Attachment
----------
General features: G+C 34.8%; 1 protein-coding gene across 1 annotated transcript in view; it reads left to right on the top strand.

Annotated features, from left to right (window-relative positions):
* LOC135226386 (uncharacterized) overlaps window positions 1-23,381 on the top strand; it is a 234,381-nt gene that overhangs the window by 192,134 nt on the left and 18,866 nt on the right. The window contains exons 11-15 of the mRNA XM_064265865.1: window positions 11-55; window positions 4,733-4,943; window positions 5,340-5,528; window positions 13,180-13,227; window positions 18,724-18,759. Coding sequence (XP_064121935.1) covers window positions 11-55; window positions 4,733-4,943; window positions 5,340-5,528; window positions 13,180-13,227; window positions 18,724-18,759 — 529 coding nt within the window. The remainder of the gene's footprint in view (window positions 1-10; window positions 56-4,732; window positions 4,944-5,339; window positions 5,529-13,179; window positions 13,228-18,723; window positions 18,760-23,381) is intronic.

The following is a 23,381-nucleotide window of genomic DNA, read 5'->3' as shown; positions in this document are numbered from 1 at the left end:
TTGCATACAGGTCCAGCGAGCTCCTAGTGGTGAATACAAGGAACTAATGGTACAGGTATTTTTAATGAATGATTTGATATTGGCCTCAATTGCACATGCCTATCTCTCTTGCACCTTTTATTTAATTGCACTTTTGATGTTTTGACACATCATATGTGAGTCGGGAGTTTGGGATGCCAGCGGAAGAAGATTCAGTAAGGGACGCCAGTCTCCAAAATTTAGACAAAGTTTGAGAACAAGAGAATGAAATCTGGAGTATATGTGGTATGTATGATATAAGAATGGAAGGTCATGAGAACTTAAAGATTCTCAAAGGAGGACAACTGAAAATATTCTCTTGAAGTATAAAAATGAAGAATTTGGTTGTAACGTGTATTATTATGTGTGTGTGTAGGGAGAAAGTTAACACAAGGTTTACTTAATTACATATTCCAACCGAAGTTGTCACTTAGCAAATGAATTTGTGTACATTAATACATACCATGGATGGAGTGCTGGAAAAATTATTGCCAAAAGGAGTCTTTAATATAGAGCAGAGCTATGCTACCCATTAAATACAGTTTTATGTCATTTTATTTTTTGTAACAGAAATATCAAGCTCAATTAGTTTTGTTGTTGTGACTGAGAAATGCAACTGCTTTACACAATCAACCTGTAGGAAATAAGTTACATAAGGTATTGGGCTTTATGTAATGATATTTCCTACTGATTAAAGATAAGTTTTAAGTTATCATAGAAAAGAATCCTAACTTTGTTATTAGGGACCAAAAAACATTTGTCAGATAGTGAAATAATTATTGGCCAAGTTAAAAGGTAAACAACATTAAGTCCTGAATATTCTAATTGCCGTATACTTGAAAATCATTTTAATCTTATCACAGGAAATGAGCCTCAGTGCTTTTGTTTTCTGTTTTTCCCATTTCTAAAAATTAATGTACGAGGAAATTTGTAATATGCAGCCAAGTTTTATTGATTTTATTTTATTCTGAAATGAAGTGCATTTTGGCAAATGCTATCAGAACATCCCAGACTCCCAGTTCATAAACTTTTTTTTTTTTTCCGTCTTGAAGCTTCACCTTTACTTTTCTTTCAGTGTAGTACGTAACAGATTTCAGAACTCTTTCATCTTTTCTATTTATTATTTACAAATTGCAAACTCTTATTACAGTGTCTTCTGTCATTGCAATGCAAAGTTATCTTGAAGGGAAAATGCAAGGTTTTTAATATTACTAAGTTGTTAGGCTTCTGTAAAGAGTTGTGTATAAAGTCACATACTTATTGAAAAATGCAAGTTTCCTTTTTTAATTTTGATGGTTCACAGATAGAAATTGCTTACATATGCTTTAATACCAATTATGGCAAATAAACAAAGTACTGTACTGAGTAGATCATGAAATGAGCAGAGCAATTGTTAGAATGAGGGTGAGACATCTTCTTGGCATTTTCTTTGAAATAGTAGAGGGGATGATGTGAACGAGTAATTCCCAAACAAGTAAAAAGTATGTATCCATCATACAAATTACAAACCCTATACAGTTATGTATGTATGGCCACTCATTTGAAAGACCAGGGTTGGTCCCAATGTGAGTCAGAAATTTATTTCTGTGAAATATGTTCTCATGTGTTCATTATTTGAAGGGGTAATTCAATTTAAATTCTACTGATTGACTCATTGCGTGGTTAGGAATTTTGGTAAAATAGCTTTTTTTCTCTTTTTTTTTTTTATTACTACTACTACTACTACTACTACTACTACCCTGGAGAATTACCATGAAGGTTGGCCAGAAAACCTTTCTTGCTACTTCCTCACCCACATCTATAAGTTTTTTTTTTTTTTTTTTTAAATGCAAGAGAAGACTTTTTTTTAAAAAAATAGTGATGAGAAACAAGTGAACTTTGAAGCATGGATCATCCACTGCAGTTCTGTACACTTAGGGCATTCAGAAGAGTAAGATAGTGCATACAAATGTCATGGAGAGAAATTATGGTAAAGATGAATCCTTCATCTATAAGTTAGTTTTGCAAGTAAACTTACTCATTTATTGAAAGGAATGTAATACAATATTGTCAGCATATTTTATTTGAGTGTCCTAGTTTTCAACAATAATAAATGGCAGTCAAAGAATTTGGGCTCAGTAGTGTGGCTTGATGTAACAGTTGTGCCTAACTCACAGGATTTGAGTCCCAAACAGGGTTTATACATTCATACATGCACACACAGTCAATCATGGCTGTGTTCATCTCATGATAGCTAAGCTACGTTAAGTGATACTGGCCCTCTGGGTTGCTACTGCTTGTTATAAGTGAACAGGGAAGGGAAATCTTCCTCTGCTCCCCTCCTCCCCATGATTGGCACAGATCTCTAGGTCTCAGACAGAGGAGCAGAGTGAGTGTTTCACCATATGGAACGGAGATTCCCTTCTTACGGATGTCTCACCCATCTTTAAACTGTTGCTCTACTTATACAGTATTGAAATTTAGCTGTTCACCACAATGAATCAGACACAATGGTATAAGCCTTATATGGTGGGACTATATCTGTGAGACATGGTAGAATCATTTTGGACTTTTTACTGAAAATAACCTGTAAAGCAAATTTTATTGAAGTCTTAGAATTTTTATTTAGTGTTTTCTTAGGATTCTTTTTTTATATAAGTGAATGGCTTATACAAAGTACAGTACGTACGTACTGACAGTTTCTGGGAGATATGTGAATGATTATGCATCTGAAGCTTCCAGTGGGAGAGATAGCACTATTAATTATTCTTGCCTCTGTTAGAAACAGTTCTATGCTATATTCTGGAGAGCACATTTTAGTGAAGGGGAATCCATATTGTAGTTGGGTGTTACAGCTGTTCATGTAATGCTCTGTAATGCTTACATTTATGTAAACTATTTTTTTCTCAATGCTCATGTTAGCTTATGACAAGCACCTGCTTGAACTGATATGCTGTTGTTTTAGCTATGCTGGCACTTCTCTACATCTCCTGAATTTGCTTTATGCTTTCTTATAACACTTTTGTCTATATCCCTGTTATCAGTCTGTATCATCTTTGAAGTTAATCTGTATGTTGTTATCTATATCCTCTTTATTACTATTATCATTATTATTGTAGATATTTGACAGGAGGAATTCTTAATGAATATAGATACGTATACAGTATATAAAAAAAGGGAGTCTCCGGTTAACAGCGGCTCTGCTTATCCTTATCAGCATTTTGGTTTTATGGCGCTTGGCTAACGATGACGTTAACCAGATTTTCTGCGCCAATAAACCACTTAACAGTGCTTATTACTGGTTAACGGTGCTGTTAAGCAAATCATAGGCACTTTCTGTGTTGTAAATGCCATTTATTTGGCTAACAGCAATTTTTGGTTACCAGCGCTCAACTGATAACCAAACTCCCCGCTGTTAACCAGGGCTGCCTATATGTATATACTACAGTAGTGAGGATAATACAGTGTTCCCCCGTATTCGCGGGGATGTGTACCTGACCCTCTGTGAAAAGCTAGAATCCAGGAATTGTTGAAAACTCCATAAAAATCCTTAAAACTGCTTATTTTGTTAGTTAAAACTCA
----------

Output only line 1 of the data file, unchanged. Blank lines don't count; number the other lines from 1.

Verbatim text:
General features: G+C 34.8%; 1 protein-coding gene across 1 annotated transcript in view; it reads left to right on the top strand.